Understanding Vision Loss: What You Should Know

Vision loss is a widespread issue, with statistics from the Centers for Disease Control and Prevention (CDC) indicating that it ranks among the top 10 disabilities in adults and is one of the most common disabilities observed in children.

What is Vision Loss?

Vision loss refers to the gradual or sudden decrease in vision, which can occur to anyone at any time and may be temporary or permanent. If you notice any signs of vision loss, it’s important to contact your eye doctor promptly to schedule an appointment.

Types of Blindness:

There are multiple types of blindness. Some of them are discussed below:

  • Partial Blindness: Also known as “low vision,” this condition involves having some remaining vision.
  • Complete Blindness: This rare condition results in the inability to see or detect light.
  • Congenital Blindness: Poor vision present from birth, often due to inherited eye conditions or birth defects.
  • Legal Blindness: Defined as having 20/200 vision in the best-seeing eye, or severe reduction in peripheral vision. This condition requires objects to be 10 times closer or larger to be seen compared to those with normal vision.
  • Nutritional Blindness: Vision loss resulting from vitamin A deficiency, which can lead to xerophthalmia and difficulty seeing in low light conditions.
  • Color Blindness: Also known as color deficiency, this condition alters the perception of colors, often due to inherited or acquired factors affecting the retina or optic nerve.
  • Preventable or Avoidable Blindness: Refers to blindness caused by treatable diseases, such as diabetes-related retinopathy or hypertensive retinopathy, which may occur due to lack of access to healthcare.

Causes of Sudden Vision Loss

Sudden vision loss happens quickly, usually within seconds to a few days, and can be due to various reasons.

  • Migraine: Some people with migraine experience visual symptoms, like zig-zag lines, sparkles, or tunnel vision, known as migraine aura. This is often accompanied by a headache and can last for a short time.
  • Keratitis: Inflammation of the cornea, called keratitis, can occur more in those who wear contact lenses. It causes blurred vision, pain, and sensitivity to light, and is usually treated with prescription medication.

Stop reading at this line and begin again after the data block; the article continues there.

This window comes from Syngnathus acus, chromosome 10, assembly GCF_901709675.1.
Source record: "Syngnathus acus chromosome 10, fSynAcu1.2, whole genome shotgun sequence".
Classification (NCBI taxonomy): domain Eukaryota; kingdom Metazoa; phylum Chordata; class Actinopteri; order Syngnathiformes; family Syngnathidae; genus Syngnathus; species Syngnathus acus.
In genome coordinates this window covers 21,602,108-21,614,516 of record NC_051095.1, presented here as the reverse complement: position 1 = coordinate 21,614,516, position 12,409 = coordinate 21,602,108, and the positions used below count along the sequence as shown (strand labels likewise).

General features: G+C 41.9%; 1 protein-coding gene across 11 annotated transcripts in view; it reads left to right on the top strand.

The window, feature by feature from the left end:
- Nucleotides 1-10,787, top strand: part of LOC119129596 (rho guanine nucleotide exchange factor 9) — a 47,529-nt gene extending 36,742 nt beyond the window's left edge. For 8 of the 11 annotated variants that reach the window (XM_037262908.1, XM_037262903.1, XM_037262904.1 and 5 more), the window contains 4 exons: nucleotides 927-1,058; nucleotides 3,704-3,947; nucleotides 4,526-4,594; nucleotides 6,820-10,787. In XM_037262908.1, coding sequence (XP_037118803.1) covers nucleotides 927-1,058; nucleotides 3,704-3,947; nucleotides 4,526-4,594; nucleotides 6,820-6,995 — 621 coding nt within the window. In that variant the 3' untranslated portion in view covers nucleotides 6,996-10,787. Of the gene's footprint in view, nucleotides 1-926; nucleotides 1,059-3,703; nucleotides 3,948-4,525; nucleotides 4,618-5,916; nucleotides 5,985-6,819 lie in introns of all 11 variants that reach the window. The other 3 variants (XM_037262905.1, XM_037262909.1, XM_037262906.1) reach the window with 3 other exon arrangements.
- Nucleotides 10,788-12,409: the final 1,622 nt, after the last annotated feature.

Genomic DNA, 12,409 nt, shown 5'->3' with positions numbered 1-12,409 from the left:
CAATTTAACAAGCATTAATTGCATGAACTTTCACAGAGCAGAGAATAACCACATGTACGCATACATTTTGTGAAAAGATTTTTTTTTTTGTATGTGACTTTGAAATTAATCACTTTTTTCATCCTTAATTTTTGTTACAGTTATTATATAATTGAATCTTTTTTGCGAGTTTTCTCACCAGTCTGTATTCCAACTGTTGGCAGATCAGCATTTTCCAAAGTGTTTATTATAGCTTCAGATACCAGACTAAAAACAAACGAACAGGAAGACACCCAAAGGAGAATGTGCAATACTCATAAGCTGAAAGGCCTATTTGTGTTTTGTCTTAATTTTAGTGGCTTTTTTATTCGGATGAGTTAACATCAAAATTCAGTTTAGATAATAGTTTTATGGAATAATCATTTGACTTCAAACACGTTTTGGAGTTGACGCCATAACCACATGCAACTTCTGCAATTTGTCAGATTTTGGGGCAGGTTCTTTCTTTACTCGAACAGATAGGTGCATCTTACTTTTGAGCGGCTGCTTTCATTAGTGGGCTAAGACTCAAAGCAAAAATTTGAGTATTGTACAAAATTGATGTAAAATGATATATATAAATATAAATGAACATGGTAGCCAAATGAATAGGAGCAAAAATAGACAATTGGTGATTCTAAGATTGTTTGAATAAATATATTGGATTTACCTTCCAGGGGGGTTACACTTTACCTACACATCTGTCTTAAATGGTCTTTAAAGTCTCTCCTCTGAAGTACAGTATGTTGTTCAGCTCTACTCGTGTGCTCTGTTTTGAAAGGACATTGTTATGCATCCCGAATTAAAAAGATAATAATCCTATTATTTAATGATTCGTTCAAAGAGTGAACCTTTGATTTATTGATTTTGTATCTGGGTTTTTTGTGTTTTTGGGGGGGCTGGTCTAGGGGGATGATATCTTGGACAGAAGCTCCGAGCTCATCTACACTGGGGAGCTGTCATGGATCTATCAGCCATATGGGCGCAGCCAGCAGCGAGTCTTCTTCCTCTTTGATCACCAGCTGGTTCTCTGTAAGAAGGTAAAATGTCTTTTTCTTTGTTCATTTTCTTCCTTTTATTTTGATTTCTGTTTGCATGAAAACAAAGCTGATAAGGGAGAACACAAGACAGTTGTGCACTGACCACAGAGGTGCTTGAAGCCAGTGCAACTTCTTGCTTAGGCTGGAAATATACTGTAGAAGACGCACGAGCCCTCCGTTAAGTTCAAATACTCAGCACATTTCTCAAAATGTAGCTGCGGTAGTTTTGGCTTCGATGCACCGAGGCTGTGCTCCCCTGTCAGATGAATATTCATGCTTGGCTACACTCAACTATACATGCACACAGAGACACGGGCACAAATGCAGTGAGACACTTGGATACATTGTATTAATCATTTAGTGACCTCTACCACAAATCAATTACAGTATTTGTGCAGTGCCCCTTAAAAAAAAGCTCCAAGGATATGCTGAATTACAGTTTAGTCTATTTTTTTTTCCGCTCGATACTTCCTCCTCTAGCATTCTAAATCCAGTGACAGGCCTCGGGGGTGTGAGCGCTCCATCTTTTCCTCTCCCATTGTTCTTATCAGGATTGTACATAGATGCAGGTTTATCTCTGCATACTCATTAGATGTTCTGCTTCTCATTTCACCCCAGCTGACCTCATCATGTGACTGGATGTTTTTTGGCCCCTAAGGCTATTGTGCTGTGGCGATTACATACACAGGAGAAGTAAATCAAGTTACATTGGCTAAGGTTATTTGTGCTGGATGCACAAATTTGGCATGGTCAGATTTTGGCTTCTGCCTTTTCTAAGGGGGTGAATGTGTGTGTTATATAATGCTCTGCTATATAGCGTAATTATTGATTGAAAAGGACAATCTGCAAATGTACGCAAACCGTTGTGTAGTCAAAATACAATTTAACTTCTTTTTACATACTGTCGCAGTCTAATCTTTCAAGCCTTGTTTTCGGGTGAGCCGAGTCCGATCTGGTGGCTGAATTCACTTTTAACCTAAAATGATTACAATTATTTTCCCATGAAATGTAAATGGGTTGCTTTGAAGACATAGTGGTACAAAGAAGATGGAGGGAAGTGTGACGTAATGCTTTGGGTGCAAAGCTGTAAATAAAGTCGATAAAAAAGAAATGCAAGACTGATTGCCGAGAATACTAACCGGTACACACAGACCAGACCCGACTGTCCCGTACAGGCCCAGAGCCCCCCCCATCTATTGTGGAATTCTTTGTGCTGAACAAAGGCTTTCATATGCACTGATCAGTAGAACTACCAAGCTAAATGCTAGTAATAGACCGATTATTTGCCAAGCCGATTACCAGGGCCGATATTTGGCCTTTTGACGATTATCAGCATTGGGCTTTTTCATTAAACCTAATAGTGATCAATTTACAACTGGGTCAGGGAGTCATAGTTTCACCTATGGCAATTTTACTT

• Conjunctivitis: Also known as pinkeye, conjunctivitis is an infection or inflammation of the conjunctiva, causing redness, blurriness, and sometimes vision loss. It often resolves on its own or with antibiotic eye drops for bacterial cases.
  • Eye Strain: Staring at screens for too long can lead to temporary vision loss or blurriness. Taking breaks and practicing the 20-20-20 rule—looking at something 20 feet away every 20 minutes for 20 seconds—can help prevent eye strain.
  • Corneal Abrasion: Injury to the eye can cause sudden vision loss, which may be temporary or permanent depending on the severity. It’s essential to see an eye doctor for proper assessment and treatment.

How Can I Deal With My Vision Difficulties?

If you’re experiencing vision problems that interfere with your daily activities, it’s important to see your doctor. They can diagnose and treat any underlying issues causing your vision loss. Your doctor may also refer you to specialists who can help manage your vision problems. Here are some specialists you might work with:

  • Ophthalmologist: Specializes in treating eye diseases that cause vision problems.
  • Optometrist: Manages vision problems and may prescribe corrective lenses.
  • Low Vision Specialist: Prescribes optical aids like magnifiers or telescopes to enhance vision.
  • Physical Therapist: Helps with balance and mobility issues and teaches cane use if needed.
  • Occupational Therapist: Assists with daily activities and teaches how to use optical aids effectively.
  • Social Worker or Therapist: Provides emotional support and coping strategies for dealing with vision loss.